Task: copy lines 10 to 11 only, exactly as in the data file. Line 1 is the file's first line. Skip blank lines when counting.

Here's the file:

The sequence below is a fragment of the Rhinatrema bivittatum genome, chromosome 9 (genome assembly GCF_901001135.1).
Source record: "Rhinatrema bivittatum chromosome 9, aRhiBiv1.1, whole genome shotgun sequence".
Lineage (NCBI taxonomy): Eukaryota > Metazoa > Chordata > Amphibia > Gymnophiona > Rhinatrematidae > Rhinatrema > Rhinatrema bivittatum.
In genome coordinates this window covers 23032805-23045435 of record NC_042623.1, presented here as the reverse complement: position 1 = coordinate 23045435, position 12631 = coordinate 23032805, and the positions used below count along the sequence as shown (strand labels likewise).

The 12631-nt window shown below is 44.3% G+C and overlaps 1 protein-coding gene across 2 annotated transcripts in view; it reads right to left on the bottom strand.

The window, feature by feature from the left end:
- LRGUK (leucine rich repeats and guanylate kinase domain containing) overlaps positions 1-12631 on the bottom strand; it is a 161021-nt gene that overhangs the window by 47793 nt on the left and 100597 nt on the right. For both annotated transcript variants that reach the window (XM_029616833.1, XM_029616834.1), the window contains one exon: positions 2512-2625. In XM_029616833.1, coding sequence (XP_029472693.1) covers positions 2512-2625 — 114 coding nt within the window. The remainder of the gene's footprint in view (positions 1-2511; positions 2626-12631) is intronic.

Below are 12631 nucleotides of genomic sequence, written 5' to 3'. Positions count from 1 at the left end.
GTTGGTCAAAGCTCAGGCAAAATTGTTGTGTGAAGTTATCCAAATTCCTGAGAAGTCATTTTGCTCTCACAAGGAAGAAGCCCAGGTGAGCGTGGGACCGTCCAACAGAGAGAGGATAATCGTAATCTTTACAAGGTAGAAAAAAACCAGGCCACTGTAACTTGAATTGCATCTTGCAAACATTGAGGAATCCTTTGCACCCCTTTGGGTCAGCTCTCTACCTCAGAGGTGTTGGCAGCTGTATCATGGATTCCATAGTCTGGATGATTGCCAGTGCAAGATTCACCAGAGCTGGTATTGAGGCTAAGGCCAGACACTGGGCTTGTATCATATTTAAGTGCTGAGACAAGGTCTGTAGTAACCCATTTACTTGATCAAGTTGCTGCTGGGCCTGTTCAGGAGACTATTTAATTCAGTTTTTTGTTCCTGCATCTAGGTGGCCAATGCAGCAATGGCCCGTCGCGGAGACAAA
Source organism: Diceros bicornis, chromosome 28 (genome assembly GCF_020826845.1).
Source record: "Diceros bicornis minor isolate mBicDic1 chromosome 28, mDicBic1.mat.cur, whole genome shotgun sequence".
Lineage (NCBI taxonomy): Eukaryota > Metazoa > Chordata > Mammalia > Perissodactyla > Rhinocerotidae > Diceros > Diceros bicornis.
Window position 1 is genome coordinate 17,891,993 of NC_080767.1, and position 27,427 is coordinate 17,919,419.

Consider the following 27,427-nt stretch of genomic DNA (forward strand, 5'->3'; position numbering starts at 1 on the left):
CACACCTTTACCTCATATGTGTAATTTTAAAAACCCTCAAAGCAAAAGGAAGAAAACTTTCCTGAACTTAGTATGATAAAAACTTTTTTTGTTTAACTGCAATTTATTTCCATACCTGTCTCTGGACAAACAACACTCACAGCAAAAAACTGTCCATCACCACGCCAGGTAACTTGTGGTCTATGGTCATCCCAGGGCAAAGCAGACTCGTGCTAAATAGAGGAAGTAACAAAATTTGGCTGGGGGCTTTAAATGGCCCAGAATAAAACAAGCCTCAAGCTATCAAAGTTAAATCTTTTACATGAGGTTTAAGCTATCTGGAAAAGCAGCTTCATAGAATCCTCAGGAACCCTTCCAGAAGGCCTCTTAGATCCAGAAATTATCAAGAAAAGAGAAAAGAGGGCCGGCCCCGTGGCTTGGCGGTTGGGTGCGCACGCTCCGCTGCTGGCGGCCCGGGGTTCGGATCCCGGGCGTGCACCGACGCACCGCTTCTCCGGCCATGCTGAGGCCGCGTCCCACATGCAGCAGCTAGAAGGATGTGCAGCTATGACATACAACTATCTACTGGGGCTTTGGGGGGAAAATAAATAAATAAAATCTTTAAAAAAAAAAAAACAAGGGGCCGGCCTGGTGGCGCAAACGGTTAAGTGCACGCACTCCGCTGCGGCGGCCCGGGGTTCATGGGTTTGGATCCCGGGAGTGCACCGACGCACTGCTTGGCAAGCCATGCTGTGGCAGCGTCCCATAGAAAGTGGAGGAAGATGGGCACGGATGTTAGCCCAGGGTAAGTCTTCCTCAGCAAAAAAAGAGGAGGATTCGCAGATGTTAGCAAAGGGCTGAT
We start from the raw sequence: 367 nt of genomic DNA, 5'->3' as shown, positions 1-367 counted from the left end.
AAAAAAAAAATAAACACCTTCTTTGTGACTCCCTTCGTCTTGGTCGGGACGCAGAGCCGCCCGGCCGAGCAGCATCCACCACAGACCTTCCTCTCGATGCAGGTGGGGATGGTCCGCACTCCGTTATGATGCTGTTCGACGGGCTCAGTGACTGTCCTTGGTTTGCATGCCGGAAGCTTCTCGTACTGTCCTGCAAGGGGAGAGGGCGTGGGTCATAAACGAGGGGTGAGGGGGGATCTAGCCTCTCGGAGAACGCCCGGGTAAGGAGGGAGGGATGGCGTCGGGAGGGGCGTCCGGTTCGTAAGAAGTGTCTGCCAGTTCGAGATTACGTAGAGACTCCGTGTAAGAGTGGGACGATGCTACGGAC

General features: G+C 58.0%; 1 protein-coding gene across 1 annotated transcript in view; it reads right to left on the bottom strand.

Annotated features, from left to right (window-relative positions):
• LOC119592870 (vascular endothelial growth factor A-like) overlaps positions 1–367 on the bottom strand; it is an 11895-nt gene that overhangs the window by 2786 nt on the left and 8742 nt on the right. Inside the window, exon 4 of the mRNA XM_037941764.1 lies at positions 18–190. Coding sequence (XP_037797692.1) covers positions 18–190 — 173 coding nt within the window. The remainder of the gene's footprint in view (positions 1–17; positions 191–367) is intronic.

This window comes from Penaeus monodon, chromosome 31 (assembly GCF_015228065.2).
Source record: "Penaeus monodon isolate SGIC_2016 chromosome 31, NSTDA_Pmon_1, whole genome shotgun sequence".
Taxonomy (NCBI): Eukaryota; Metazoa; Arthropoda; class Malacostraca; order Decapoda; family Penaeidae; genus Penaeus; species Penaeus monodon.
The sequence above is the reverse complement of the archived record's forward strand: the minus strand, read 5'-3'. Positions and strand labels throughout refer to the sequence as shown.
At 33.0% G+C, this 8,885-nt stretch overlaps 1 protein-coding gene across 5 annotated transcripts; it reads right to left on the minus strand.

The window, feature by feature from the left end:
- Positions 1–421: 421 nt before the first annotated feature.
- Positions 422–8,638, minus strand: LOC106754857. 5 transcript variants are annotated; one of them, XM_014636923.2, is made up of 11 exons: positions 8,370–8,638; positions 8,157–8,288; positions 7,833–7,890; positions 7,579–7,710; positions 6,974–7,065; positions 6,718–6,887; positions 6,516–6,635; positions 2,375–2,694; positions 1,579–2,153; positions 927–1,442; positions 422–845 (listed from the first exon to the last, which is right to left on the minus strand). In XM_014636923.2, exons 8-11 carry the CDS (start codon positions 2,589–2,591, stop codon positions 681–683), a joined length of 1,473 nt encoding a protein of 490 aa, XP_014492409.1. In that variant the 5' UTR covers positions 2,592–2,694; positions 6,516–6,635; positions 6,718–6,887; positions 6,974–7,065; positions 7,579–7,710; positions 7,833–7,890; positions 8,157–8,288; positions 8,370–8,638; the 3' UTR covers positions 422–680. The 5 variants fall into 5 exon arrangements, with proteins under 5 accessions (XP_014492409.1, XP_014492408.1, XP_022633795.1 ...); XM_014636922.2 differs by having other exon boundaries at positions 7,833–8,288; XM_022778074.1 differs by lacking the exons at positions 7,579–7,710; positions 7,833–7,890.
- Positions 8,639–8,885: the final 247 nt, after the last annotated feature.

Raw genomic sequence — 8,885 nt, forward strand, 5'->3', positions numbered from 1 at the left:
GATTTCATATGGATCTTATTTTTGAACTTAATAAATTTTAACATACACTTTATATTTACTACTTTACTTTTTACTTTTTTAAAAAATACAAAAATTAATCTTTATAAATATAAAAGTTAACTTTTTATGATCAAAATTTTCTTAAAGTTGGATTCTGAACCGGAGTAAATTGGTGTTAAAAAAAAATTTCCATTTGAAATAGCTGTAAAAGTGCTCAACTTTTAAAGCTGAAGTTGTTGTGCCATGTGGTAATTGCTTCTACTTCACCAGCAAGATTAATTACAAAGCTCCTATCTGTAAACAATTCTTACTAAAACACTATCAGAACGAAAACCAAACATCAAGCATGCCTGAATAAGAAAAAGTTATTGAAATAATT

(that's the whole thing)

Source organism: Diceros bicornis, chromosome 28 (genome assembly GCF_020826845.1).
Source record: "Diceros bicornis minor isolate mBicDic1 chromosome 28, mDicBic1.mat.cur, whole genome shotgun sequence".